But, along with all that, back then, those who were “pitiful to others and often horrible to themselves” did not have the encouragement of hate speech laws and ‘microaggression’ theory. The doctors in my link above felt elite because the common herd did not share their ‘advanced’ opinion that sex was socially conditioned, not innate – and, back then, the common herd were not at all afraid to say so. So those who nevertheless presented themselves for the procedure were much more likely to have tried something (or everything) else first. Their chance of joining Jan’s “lucky few” was therefore far better than today, now the group is swelled by propagandised schoolkids, by asbergers assured it will solve their problems, by people kept grossly ignorant of trans-regret and by many a “misguided homosexual, transvestite and/or exhibitionist” who back then would have chosen another way to express themselves. In that group, the proportion of Jan’s “lucky few” will be few indeed – meaning, the woke will have ruined many lives for each one of them.

Abuse of power is greatest where the laws fail to anticipate it. (Montesquieu)

Just as woke-trans cancel culture makes grooming more likely by forbidding you to expect it, so being forbidden to notice the immense improbabilities of woke-trans recruitment methods makes it more likely their targets will end up among “the unhappiest people on the face of the earth”.

Out: Labour is about collective action. I’m listening to you. In: Take the debate off social media. Only experts should comment.

Here is Angela Rayner MP writing in the website Labour List on 13th January 2020 and making her pitch to Labour members for the job of Leader of the Labour Party: “Leadership starts with listening – and I want to hear from you”

As a trade union organiser for most of my life, I know this isn’t done through top-down structures. Our movement’s story is of collective action to achieve change. I don’t have all the answers – no one person does. But I know a few million people who can help.

That’s why I’m asking members, affiliates, councillors, candidates and everyone across the movement what you think we need to do. It starts with the lessons to learn from the election campaign but it goes much deeper than that – we haven’t won an election since 2005 and have lost support in too many areas of the country.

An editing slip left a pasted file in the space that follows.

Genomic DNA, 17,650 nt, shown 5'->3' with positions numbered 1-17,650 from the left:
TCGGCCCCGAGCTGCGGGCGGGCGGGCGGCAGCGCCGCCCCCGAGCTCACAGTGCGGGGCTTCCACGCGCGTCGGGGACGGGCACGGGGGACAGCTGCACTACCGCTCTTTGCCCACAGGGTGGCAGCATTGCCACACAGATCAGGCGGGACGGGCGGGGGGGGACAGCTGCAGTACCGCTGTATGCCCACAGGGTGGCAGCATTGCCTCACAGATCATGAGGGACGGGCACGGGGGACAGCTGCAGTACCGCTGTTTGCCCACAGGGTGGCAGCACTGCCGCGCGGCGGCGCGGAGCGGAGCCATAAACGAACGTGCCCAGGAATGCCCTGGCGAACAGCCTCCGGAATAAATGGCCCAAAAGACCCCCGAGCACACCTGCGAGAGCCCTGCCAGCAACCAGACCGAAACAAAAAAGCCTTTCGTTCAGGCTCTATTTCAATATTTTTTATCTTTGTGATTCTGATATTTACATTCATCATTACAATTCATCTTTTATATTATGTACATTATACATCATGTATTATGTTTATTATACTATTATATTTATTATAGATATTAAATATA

How should we be campaigning as a party? Is there something your CLP or branch is doing that you think everyone should know about? What resources and technology would really get us moving? What frustrates you – but also what inspires you? To be blunt: what went wrong this time, what can we do better and where do we need wholesale change? You can tell me here.

She didn’t get the top job, that went to Sir Keir Starmer. However Ms Rayner is currently Deputy Leader of the Labour Party.

The slogan “Labour is listening” still gets plenty of Google hits, mostly linked to the websites of local Labour parties. However Angela Rayner has no time for that stuff any more.

Conor Clark of Gay Times reports, ‘Angela Rayner says discussion on trans rights “shouldn’t be debased into a debate”’

Angela Rayner said “debate” over transgender rights needs to be taken “away from commentators” as it “debases the serious issues” at hand.

During an appearance on Sky News on 29 March, Kay Burley questioned the Deputy Leader of the Labour Party on whether or not the world has “gone mad” because of people “struggling” to say whether or not a woman can have a penis.